The most stringent anti-sprawl measure adopted by any American state is Oregon's urban growth boundary (UGB) program. Urban growth boundaries are lines on maps within which high-density development is encouraged, and beyond which such development is generally forbidden. Outside the boundary, rural industries (such as logging) and open space are promoted. This Article focuses on three issues: whether UGBs are constitutional under recent Supreme Court case law, (2) whether the UGB has in fact saved Portland (Oregon's largest city) from the social problems caused by sprawl, and (3) whether the side effects of UGBs make them a cure worse than the disease of sprawl. The article addresses issues (2) and (3) by comparing Portland to three metro areas of comparable size and regional growth rates: Seattle, Denver, and Salt Lake City.
The article concludes that: (1) Oregon's UGB presents no constitutional problem, (2) the UGB has promoted infill development within the city of Portland, causing the city to be more prosperous than comparable cities, and (3) that housing prices have not increased more rapidly in Portland than in comparable cities, a fact which suggests that the UGB's effect on housing prices has been minimal. In other ways, Portland has continued to evolve in the same directions as nearby metropolitan areas without UGBs. On the negative side, this means that the UGB has not had an enormous effect upon automobile use, traffic congestion, or urban consumption of farmland. Although Portland's air is cleaner than it was a decade ago, the same is true for other western cities without UGBs. On the positive side, the UGB has not led to the horrors imagined by UGB critics. Portland's real estate is not significantly more expensive than that of comparable western cities, its traffic congestion is no more annoying, and its air is no more polluted. In sum, UGB supporters and opponents alike may have overestimated both the positive and negative effects of UGBs.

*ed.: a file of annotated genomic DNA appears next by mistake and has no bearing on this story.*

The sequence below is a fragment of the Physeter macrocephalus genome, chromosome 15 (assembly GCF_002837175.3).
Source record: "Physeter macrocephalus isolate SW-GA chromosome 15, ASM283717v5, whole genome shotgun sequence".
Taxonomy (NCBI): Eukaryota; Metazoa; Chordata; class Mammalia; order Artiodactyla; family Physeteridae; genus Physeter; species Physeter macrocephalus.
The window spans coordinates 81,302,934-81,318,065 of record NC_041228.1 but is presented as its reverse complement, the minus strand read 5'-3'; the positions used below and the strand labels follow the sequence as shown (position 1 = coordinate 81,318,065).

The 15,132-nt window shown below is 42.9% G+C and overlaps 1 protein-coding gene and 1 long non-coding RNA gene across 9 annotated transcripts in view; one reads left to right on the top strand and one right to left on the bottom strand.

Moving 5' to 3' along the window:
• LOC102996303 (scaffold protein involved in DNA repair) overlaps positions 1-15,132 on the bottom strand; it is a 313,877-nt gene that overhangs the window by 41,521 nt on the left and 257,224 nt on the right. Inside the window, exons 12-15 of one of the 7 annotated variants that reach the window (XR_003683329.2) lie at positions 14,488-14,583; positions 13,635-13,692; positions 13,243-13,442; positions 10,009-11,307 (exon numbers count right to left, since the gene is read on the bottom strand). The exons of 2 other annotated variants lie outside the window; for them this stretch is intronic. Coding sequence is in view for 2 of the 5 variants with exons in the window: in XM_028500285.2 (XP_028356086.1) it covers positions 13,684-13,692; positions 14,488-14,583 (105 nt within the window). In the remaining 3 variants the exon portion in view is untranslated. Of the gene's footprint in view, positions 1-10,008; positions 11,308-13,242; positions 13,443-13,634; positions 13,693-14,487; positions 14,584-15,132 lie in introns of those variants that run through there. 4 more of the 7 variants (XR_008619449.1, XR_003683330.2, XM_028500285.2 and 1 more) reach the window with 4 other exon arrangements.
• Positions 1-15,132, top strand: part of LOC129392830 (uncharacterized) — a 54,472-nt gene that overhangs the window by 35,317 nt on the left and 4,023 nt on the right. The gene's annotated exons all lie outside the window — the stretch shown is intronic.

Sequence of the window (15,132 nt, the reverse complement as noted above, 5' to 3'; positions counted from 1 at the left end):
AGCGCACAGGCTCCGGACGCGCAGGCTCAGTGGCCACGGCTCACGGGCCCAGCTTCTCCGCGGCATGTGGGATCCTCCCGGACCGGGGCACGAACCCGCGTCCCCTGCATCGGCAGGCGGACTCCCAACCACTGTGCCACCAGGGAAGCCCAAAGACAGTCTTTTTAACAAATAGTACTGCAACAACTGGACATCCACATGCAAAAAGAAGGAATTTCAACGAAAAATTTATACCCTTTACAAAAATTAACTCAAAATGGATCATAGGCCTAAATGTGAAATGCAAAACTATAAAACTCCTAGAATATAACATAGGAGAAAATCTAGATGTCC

Thanks to Michael Lewyn